We just left the whole arena, took the Docklands Light Rail somewhere else for lunch, and came back for the start of the race. Why put these races in cities and try to encourage a new audience if the things around the main show are so average, with zero marketing effort for the dollars spent by the manufacturers on their race cars?
Martin @F1Hornet

Happy birthday!

Happy birthday to Jack Lenox!

On this day in motorsport

  • 40 years ago today Tom Sneva won the second CART IndyCar race of the season at Milwaukee by a lap from Baby Rahal and Mario Andretti, the latter closing on points leader Gordon Johncock, who came in 11th.

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8 comments on ““McLaren and Alpine are just too fast for us” – Gasly”

  1. Aggressive policing sounds in kibe with the aggressive security:
    Great start to the “Drive it out” campaign.

    1. *kibe = line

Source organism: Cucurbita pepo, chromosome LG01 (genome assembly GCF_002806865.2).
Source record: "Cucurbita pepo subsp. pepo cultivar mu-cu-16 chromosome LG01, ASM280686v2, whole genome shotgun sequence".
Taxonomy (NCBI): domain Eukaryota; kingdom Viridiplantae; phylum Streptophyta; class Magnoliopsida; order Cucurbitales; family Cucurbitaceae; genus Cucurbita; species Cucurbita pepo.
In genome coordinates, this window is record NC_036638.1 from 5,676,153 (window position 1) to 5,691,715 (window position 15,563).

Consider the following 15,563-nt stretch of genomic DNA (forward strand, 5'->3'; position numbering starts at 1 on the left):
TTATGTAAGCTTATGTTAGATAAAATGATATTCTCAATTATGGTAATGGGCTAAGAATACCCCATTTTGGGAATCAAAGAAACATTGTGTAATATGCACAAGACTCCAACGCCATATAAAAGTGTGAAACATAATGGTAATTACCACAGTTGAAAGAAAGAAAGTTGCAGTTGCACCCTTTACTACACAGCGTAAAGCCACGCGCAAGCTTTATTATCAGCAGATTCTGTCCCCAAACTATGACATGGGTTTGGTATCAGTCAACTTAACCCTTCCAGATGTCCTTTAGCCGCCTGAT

2. They’re indeed struggling & have been for a little while.
    BTW, he didn’t start from pit exit for PU component changes as doing so isn’t a parc ferme breach unless for different spec copies than in QLF, but for doing those changes without technical delegate approval beforehand.

    Suspicions over a throttle system, LOL.

    I wonder what Domenicali meant by ”I don’t know if you say that.”

    Tracks seemingly can’t handle traffic management well.

    1. @jerejj Sky commentary said Gasly got a pitlane start because he exceeded his power unit components for the year while the RB cars were still within their limit.

      1. @keithedin No, exceeding allocations merely leads to a back-of-the-grid start.
        The technical delegate approval reference is from FIA documents.

        1. @jerejj My interpretation of this, which could be wrong, is that the reason Gasly’s components were replaced “without the approval of the FIA delegate” is because he had exceeded the component allocations for the year and therefore the delegate could not approve their replacement. I admit the wording on the regulations is not very clear to an outsider.

          1. @keithedin
            Possible & yes, wording is slightly unclear & consequently gives scope for interpretation.

  3. The Alpha still does not turn, somewhat important at Hungary, they should do alot better at Spa. Frankly the car looks better than most out there and it is fast on the straights but the drivers turn the wheel and the thing just keeps going straight. when you combine the drivers style and the characteristics of the car you end up with the current situation.